It took about 18 hours to get to Rio Gallegos (or it's alternative name 'the place where everyone changes buses and goes for a wee') then another 4 hours up to El Calafate and when we arrived it took a while to find a hostel that was within our price range. The entire town was full of healthy, mountaineering types standing around looking fit in trendy bars with lots of wood (the bars, not the mountaineers). Our hostel was on the hill overlooking Lago Argentino and we shared a dorm with three quite entertaining German guys.
We had to go on a tour to see the Perito Moreno Glacier because we didn't have time to rent a car but it turned out to be OK. Our guide was a park ranger so he kept stopping and pointing out interesting birds and trees and things.
The first glimpse of the glacier got everyone suitably excited but nothing could prepare us for the up close view of it from the first walkway. A low layer of cloud was hanging over the mountains, giving the scene an extra sense of other-worldliness. The glacier covers an area about 97 square miles and stretches from mountain to mountain like a huge polystyrene block. The blue hue comes from heavily compacted ice crystals and makes the glacier completely entrancing to look at. We walked around for hours just listening to it creaking and groaning and watching huge chunks of ice crash into the lake below. At one point it started snowing and a lot of people went back up to the visitor centre to get warm so we had a lot of the look out points to ourselves. It was bitterly cold, and at one point a girl passed out next to us; my utterly un-waterproof shoes were drenched but I really didn't care, we just wanted to spend as much time watching it as was possible.It's not really possible to explain in words the sheer size and scale of in words, or even the whole experience of being there. Reading this through just seems distinctly inadequate. Or maybe my vocabulary just can't deal with things like this!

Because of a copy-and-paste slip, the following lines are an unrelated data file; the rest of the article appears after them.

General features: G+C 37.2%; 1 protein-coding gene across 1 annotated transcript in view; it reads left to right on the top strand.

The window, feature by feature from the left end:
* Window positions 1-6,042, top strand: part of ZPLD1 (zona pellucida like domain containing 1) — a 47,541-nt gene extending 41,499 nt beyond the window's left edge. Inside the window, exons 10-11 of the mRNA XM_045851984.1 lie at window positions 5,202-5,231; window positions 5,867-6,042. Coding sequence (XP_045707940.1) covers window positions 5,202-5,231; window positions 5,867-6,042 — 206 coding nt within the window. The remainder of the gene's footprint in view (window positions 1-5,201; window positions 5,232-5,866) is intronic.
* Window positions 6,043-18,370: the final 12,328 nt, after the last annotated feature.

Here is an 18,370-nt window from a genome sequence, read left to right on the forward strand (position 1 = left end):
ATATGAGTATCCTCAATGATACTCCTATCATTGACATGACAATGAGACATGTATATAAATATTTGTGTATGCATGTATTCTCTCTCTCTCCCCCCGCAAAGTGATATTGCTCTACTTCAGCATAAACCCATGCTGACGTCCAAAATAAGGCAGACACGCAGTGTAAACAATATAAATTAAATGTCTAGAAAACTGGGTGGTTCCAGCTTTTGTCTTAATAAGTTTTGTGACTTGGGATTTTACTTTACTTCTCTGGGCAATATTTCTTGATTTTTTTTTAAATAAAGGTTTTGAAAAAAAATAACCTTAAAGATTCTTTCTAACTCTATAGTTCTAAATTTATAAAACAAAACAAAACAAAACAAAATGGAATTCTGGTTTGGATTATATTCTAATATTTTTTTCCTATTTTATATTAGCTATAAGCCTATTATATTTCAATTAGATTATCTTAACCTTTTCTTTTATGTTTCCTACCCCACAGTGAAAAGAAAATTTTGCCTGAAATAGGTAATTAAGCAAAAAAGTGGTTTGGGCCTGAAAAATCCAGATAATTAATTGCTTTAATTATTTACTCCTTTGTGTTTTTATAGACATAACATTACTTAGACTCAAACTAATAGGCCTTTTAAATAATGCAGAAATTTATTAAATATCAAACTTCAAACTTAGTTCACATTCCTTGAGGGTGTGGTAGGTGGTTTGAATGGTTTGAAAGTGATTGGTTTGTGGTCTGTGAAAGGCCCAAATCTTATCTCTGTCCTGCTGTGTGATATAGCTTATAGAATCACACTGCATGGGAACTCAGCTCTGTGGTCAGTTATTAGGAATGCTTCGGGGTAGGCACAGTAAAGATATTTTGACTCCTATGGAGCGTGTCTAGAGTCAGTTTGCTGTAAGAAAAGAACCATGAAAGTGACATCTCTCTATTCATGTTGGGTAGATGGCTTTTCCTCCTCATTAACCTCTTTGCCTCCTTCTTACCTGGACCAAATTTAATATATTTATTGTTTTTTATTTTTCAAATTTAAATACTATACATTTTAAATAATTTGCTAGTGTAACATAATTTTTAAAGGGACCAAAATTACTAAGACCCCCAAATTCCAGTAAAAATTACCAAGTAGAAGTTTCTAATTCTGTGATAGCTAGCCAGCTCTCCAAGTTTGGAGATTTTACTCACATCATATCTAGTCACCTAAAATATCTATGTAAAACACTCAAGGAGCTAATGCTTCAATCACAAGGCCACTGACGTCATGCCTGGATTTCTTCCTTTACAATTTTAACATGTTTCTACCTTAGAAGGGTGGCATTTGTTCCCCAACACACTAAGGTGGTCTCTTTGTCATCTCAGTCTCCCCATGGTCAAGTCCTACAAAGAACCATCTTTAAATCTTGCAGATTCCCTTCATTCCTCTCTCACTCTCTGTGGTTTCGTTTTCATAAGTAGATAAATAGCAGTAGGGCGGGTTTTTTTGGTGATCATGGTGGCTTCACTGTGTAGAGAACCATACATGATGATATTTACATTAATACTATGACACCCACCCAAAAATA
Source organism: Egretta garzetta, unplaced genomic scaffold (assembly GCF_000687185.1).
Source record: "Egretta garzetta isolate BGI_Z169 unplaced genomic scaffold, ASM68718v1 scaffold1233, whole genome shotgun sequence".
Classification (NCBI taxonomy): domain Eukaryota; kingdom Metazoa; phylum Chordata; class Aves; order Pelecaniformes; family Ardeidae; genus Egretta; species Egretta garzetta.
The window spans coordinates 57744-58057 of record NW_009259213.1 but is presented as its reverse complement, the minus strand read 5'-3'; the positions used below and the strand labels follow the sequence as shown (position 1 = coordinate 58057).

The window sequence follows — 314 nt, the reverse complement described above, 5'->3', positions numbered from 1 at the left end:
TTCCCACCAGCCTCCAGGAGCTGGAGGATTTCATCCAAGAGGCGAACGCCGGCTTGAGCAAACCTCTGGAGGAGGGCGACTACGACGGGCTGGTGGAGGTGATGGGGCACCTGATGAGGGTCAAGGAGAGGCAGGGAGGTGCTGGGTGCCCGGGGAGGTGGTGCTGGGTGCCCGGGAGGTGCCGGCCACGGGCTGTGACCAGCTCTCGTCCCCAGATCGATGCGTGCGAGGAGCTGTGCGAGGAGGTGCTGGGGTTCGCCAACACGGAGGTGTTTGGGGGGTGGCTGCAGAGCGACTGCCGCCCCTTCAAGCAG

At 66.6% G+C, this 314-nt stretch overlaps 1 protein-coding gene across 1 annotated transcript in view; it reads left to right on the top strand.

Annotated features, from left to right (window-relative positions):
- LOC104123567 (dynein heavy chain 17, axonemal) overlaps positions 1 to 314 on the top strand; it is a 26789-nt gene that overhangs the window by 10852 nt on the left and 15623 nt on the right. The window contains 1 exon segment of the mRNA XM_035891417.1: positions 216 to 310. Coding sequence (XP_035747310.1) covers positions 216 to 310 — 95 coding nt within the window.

We took a boat out up to see the south edge of the glacier to get a more up close look and we were lucky enough to see some massive pieces collapse when we were in the water. The wind had picked up and made it almost impossible to take photos with hands out of the jacket without going blue with cold. There were some really annoying tourists on the boat jostling to get a photo taken by a professional photographer in front of the glacier. It has always completely mystified me as to why anyone would want to spent an amazing experience like this facing the opposite way to the edge and shrieking every time the guy took a bad photo.
When we arrived back in El Calafate we booked our tickets up to El Chalten for one night and also down to Ushuaia. We had originally planned to take buses up from Ushuaia back to Buenos Aires but had found out about a cheap flight for 500 peso on a military airline so we booked that as well.